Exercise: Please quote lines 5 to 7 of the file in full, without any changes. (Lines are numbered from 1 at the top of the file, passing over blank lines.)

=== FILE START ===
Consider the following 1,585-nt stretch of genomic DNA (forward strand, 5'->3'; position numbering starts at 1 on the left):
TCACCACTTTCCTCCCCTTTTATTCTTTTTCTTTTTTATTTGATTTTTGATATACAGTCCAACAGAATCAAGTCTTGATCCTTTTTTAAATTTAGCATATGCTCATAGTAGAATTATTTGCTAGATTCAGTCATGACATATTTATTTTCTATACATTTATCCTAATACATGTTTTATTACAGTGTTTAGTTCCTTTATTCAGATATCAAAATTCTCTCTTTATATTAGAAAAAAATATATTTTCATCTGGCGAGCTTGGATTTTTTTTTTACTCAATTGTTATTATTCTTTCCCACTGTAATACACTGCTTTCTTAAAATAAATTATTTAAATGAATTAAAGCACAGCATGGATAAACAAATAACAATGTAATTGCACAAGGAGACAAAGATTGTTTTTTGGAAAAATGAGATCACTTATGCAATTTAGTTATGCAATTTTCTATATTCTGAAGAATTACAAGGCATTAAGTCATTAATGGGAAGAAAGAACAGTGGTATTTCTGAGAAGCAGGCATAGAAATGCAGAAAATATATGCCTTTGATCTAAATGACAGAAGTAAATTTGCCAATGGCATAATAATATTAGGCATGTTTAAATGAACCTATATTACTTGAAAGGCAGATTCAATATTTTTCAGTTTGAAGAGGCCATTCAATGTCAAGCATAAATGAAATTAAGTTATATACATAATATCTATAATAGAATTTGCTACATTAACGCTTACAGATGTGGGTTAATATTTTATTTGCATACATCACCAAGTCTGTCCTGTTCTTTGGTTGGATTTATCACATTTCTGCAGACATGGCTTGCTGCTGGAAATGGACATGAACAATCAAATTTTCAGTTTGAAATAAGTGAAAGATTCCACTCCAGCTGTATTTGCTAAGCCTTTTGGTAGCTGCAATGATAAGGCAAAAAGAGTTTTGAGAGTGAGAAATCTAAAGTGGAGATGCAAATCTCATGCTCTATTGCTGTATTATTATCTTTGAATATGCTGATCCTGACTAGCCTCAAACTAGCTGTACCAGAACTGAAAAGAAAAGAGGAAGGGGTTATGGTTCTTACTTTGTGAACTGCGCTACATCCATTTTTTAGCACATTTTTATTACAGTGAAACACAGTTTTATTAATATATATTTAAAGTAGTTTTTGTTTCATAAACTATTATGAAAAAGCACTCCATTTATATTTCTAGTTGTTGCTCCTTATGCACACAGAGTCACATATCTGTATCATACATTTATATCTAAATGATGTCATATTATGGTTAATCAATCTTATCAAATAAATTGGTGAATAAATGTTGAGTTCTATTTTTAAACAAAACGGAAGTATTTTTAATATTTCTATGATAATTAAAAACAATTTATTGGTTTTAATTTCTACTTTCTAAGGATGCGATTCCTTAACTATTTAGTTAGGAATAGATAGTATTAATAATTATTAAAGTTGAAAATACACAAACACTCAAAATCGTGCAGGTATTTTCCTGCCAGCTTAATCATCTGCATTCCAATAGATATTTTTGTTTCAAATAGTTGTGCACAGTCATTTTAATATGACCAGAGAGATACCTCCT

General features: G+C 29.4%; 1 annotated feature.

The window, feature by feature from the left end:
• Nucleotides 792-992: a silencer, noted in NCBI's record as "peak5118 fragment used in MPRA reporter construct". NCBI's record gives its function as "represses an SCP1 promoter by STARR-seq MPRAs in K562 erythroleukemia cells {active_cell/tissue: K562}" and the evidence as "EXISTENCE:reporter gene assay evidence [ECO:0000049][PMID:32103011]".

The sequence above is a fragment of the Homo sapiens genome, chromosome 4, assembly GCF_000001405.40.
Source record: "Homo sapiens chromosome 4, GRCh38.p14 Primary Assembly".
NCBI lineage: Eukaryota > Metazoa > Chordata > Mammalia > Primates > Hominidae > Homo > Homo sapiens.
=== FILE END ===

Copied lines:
• Nucleotides 792-992: a silencer, noted in NCBI's record as "peak5118 fragment used in MPRA reporter construct". NCBI's record gives its function as "represses an SCP1 promoter by STARR-seq MPRAs in K562 erythroleukemia cells {active_cell/tissue: K562}" and the evidence as "EXISTENCE:reporter gene assay evidence [ECO:0000049][PMID:32103011]".

The sequence above is a fragment of the Homo sapiens genome, chromosome 4, assembly GCF_000001405.40.
Source record: "Homo sapiens chromosome 4, GRCh38.p14 Primary Assembly".